As cars become ever more homogenous and similarly styled, those that strive to deliver on a manufacturer’s concept car promise should be celebrated – and bought, reckons Cowland.
It was with great sadness that the motoring world mourned the passing of Harris Mann a few weeks ago. I was lucky enough to meet him once, and he was as charming and self-deprecating as you’d hope. As well as being a thoroughly decent chap, he was also a hugely talented designer. Something that’s often forgotten when you look at the Austin Allegro (or All-aggro as they were often known as in period…) – the car that he was perhaps most instantly associated with.
This wonderful BL product, which I actually rather love, and have owned multiple examples of, has been the butt of several unfair automotive jokes for many years. Some of it was down to its inherited parts bin drivetrain, but much of it was due to its styling, which, actually, wasn’t even Harris’ doing at all.
Don’t believe me? Take a look at the original concept drawings that Mann did for the Allegro. Rakish, well proportioned, beautifully sculpted. A car very much for the times, but a design that would have no doubt aged beautifully. So what happened?
Accountants happened. Marketers happened. Engineers happened. And between them, they stretched the bonnet to fit the bigger Maxi engine. They enlarged the roof area and tweaked the rear screen rake to make it more salable, whilst ‘appealing’ to more people.
It’s hard to blame them, of course. That very much was the name of the game, and t’was ever thus. How many times have you lusted after the concept car you saw presented on a magazine cover or motor show stand, only to glimpse the production version a year or two later, now bloated, tall, sensible and ‘salable’. Nobody wants that… give us the one you showed us first time around!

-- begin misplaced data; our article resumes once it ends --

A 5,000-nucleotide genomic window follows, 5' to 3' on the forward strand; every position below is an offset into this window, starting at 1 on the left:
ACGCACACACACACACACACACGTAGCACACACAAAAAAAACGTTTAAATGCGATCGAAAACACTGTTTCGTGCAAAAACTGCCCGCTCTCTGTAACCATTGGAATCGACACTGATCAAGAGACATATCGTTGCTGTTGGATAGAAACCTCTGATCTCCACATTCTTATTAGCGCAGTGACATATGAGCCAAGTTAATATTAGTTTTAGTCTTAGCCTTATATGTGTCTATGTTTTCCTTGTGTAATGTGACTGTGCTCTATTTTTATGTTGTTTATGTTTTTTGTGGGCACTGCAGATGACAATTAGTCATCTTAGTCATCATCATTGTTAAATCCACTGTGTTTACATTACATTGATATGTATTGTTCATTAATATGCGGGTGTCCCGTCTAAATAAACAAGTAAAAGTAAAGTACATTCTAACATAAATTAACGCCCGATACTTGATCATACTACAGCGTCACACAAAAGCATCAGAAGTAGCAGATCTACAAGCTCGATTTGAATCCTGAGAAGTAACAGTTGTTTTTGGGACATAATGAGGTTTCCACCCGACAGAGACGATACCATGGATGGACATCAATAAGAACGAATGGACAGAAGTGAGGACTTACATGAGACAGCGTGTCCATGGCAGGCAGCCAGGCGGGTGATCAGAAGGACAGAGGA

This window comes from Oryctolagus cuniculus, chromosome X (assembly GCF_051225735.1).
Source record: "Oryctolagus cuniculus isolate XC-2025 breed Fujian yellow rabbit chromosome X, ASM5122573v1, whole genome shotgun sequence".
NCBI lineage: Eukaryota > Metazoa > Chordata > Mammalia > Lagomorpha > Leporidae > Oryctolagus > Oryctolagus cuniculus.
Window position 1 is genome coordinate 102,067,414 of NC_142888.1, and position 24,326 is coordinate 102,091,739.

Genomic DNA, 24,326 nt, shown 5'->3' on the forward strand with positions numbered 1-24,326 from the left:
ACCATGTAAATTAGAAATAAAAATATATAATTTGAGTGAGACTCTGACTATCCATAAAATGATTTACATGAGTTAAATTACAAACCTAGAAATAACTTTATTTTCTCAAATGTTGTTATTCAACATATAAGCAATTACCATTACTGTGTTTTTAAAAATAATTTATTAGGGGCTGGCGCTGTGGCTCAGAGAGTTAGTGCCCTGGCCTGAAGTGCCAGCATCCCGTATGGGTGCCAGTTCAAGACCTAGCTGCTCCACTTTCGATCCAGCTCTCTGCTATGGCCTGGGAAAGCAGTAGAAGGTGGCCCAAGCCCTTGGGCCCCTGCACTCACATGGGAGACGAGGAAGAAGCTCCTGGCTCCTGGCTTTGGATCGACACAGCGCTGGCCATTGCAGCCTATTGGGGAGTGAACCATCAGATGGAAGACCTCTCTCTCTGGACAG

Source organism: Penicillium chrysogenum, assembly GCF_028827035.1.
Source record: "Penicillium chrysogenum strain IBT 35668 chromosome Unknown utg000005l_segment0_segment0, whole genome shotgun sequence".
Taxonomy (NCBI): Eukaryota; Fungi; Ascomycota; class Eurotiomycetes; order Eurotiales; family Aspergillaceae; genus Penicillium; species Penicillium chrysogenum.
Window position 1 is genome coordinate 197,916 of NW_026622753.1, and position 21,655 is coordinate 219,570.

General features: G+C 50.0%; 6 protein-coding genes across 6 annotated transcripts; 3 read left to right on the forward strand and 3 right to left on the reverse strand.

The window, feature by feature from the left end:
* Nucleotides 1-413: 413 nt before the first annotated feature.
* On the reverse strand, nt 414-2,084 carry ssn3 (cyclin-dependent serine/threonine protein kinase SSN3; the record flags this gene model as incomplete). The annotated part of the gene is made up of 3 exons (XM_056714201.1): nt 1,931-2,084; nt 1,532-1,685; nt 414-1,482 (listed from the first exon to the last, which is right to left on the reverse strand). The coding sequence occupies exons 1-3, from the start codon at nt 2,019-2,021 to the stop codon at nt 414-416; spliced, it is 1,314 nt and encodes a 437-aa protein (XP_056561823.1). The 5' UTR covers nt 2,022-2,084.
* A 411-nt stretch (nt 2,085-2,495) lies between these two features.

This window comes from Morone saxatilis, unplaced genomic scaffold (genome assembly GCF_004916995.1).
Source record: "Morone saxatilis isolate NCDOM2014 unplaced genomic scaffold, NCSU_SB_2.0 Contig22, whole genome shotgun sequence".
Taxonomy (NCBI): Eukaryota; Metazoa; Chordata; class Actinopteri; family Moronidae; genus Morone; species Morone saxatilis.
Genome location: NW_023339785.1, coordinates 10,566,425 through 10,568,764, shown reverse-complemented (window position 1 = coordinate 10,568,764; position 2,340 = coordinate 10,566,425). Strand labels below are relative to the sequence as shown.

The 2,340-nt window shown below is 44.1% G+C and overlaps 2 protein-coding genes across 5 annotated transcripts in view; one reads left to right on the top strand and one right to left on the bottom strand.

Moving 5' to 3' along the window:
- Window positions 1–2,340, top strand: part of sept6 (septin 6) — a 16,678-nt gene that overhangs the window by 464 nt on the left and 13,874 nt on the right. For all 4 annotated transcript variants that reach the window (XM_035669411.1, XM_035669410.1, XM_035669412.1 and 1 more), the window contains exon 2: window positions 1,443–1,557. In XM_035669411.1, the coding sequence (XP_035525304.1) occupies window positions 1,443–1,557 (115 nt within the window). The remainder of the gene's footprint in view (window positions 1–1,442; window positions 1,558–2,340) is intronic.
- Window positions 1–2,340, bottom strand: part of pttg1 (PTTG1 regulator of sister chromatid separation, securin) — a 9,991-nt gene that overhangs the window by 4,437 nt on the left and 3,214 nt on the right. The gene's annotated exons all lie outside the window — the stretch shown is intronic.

Occasionally though, the odd concept car makes it through unscathed – and I’m obsessed with them all. Think of cars like the Plymouth Prowler, the Dodge Viper, the Audi TT, the Porsche Boxster – and even gems like the Subaru SVX. Concept car promises, all faithfully delivered, with only the tiniest of understandable changes. The one that I’ve been the most in love with recently, though? The Lexus LC.
It shouldn’t have been a surprise, really. While Lexus were once well known for creating ultra-reliable, luxurious, and waftable saloons and SUVs, with the kind of dependability that can make a Swiss watch look flaky, they changed everyone’s opinion of their aspirations when they launched the LF-A. Now, that car is a solid ‘11’ from me, but they were unattainably expensive when new. And now? They’re significant house money. That’s an itch I know I can never scratch, no matter how much finance I choose to pile around me.
But when they launched the stunning LF-LC concept car at the 2012 Detroit auto show, I thought I might be in with a chance. Looking at its crazy body proportions, interior design, glass house, and lights, I immediately loved it. I never thought that they’d actually make it, of course… and being brutally honest, neither did anyone else in the motoring press. This was a car they reckoned could be pitched in at 911 money. Was never going to happen, mate.